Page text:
There are better ways to combat the Default Mode Network than a social media feed:
- Meditation: Mindfulness and other types of meditation create a focused state of mind that can mute or lower DMN.
- Chanting: repetitive phrases or mantras quiet the mind. Chanting can create a meditative state, even in non-meditators.
- Yoga: concentrating on the physical movement and breathing can quell the DMN. A daily practice of yoga can change our mind as well as our body.
- Candle flame: Staring at campfires has an effect on humans and may have been the beginning of meditation. Flickering light reacts with our brains in such a way as to calm us.
- Rhythmic breathing exercises lead to calm and meditative introspection.
Choose your medicine. :-)
I have observed that regularity is more important than duration – meditating or doing yoga every day, even if one is doing only ten minutes at a time, seems to accomplish more than doing an hour once a week. While there is clearly a benefit to an hour long duration, because it creates more depth, if it only happens occasionally it would have less of an impact. I just now did a quick search about this thought and found this:
So what is the optimal amount? Well, science is still working that equation out. Many of the recent findings seem to be pointing at frequency rather than duration. So for example, 10 minutes a day, every day of the week, is likely to be far more beneficial than 70 minutes on one day of the week.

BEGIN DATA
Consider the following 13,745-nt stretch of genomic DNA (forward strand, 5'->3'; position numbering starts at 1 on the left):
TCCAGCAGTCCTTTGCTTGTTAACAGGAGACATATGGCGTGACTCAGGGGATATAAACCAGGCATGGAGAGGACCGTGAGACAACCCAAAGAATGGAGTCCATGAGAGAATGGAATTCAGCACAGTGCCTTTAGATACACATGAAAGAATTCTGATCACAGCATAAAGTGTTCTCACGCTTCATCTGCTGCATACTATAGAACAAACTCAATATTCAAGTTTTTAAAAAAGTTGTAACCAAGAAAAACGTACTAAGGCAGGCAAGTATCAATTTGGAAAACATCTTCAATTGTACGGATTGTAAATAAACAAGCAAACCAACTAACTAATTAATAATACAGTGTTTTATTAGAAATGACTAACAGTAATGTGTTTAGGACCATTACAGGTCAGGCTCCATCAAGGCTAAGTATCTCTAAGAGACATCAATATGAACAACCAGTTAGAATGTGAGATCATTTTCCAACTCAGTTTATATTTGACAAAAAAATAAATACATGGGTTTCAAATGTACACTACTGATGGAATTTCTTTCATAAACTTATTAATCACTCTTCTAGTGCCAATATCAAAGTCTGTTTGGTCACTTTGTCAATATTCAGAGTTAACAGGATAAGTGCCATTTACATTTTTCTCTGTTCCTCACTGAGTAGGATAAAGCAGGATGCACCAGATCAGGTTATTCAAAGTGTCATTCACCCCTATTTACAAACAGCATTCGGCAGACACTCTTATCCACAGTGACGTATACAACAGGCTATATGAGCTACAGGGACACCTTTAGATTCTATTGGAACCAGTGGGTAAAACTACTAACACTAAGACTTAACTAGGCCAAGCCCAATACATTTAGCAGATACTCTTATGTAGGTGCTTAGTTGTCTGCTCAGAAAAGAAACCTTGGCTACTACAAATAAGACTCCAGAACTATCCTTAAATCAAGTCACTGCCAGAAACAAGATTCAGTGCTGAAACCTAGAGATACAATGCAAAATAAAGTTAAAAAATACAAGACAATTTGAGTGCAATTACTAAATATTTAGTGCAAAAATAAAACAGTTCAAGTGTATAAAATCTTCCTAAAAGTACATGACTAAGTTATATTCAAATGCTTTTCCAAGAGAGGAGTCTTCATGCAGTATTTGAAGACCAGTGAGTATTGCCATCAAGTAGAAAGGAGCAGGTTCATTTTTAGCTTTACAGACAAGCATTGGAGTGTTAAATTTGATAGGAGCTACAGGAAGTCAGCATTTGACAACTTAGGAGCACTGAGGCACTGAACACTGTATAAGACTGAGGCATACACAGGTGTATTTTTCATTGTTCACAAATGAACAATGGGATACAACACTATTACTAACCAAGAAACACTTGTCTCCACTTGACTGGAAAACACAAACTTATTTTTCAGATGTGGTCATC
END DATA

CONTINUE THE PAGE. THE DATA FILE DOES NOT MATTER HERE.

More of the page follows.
It would have been nice fo find a few links to the science, but perhaps I’ll dive a little deeper into this some other day.
I find that positive DMN comments can be just as bad as negative ones. Here is an example:
If I play something awful during a performance a snarky comment from my DMN will not improve my playing. It will further disrupt the flow of the music. If, on the other hand, I play something very cool and beautiful and allow my DMN to praise me, the same thing happens: a disruption of the flow of music. As a result the next phrases I play might be awful BECAUSE I allowed the DMN to comment on the beauty of the preceding notes. In other words allowing the DMN to comment on a work in progress may result in a disruption of the flow, regardless of whether the comment is negative or positive.
I am sure athletes observe the same disruptive effect.